The Boston Tea Party, founded by Tom Knapp (Grand Anarch of the Left-Libertarian Blogosophere) a couple of years ago in protest against the LP’s increasing drift away from radicalism, has nominated Charles Jay for president and Knapp himself for vice-president.
If Knapp were on the top of the ticket I’d definitely be interested (sorry, Brad); but judging from Jay’s website (festooned with flags and typos) I can’t get too excited about his candidacy.
Jay seems broadly libertarian, but not especially radical. (Well, he’s radical as hell by mainstream standards, of course; but those aren’t the applicable standards here.) It looks to me as though the moderates have taken over the Boston Tea Party too. Jay insists that the IRS’s reign of terror must stop, but says nothing about abolishing the IRS. He apparently rejects a free market in health care. While he opposes the Iraq War, his commitment to non-interventionism seems weak-kneed. (I couldn’t find any info about his views on immigration; all that came up on the subject was this, which tells me less about Jay’s stand on immigration than about the incompetence of his web staff.) Jay is arguably more libertarian than Barr, but there’s just not enough there to justify regarding Jay’s candidacy as a viable protest alternative to the Barr/Root ticket. (As fun as it would be to see Knapp debate Root ….)
Actually, the BTP wasn’t founded so much as “in protest against the LP’s increasing drift away from radicalism” as it was in protest of a poorly-attended convention taking a meat saw to the LP’s platform in a not-very-well-thought-out way. In point of fact, the BTP’s platform is arguably more “moderate” than the LP’s 2004, 2006 or 2008 platforms.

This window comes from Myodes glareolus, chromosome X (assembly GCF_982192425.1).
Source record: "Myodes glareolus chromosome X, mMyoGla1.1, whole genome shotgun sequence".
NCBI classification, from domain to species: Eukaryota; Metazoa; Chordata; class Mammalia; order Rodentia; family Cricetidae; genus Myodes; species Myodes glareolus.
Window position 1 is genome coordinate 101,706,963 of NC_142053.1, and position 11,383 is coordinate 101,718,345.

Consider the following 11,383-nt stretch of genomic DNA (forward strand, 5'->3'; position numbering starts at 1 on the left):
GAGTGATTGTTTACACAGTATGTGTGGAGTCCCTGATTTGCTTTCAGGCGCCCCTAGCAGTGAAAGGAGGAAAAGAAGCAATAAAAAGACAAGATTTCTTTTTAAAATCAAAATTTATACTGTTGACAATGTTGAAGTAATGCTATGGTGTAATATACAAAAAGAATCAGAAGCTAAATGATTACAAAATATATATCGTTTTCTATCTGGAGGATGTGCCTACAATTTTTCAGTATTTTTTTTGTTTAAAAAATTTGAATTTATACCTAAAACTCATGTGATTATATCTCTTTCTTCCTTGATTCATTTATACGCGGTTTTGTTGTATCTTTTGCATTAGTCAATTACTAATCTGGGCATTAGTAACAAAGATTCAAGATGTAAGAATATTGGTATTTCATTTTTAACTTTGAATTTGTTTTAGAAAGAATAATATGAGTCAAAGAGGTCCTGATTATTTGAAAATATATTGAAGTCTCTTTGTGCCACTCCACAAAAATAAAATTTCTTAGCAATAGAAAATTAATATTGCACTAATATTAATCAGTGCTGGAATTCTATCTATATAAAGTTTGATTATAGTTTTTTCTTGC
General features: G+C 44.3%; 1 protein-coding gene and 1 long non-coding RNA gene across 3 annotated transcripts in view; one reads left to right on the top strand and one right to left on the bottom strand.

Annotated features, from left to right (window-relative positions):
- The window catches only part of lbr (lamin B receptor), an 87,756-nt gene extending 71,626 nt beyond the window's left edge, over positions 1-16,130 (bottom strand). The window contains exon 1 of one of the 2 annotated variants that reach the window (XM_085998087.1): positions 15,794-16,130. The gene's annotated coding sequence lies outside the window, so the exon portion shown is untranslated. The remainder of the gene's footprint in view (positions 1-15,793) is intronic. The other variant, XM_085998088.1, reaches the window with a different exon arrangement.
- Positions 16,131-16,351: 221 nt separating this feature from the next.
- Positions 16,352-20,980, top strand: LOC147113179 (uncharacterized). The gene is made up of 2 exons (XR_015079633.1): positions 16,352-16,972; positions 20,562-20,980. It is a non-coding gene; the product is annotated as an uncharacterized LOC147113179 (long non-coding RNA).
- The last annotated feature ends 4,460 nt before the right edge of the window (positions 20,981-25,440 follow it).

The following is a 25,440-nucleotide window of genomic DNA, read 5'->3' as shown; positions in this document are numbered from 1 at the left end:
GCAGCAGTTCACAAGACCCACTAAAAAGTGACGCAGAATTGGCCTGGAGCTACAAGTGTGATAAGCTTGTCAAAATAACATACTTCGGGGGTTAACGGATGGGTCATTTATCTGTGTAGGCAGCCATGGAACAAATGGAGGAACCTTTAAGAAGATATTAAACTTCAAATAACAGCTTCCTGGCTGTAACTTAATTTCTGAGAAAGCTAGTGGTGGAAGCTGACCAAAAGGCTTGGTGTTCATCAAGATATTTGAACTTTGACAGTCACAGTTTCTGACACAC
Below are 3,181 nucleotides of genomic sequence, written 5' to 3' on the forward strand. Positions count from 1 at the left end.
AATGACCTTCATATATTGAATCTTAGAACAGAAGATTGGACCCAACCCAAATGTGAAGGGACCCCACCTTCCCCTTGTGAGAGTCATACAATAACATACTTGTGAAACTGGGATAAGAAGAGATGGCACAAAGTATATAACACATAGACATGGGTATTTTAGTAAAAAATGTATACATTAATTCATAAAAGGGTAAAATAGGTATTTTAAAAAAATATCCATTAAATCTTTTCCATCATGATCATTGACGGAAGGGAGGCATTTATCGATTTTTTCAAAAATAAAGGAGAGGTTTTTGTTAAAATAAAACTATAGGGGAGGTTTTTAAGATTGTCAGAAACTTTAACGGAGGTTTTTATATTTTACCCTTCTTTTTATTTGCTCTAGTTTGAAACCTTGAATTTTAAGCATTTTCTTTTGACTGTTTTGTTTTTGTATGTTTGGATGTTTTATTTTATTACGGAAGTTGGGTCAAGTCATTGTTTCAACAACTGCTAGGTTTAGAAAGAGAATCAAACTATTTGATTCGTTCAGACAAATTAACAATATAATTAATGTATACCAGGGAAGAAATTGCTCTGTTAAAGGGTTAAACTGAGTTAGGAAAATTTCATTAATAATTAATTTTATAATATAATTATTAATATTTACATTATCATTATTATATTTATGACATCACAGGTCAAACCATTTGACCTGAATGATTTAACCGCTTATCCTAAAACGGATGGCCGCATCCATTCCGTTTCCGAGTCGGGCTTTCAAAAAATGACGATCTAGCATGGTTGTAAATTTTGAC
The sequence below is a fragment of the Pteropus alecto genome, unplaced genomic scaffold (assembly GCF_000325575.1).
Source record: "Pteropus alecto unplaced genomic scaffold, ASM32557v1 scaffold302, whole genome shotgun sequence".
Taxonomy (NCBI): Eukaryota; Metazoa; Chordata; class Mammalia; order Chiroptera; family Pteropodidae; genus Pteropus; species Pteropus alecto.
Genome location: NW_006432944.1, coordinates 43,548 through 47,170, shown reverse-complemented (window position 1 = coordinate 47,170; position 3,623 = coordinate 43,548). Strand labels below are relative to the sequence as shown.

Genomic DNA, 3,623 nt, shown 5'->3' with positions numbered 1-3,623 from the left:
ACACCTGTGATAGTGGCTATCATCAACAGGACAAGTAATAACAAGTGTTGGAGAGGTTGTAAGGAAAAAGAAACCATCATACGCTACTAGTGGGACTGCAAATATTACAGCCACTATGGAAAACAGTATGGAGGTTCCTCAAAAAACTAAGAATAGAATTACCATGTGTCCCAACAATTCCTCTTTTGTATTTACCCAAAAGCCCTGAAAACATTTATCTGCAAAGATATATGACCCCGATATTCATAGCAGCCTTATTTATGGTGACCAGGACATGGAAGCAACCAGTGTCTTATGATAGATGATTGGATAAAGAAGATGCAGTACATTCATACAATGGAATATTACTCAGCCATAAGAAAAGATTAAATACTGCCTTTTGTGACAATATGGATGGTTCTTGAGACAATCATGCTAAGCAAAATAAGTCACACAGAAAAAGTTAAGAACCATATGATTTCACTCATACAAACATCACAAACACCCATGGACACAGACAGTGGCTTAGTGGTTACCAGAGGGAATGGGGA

Here’s a sort of FAQ on the subject of how the thing came into existence and what it did between then and late 2007.
As far as Charles Jay’s campaign platform, the stuff you see on his site is four years old, from his 2004 run as the candidate of Utah’s Personal Choice Party. My understanding is that he’s become more radical since then and is working on a rewrite.
I can say with reasonable confidence that the Boston Tea Party’s ticket will be the most radically libertarian ticket on any state ballot this fall (we just submitted paperwork in Colorado and will be hitting other states shortly). To the extent that I speak on the ticket’s behalf, my intent is to take a “principled populist” approach based in libertarian class theory (Comte/Dunoyer/SEK3/Conger/Spangler et al) and differing very much in the certain particulars that brought (cough) one GOP candidate’s campaign to grief last year.
Hey Roderick, check out this news story:
I especially like the comments about how Ron Paul’s supporters think little or nothing of Obama and Nader.
Hey Tom K.,
Thanks for the info; I’ll keep an eye out for updates.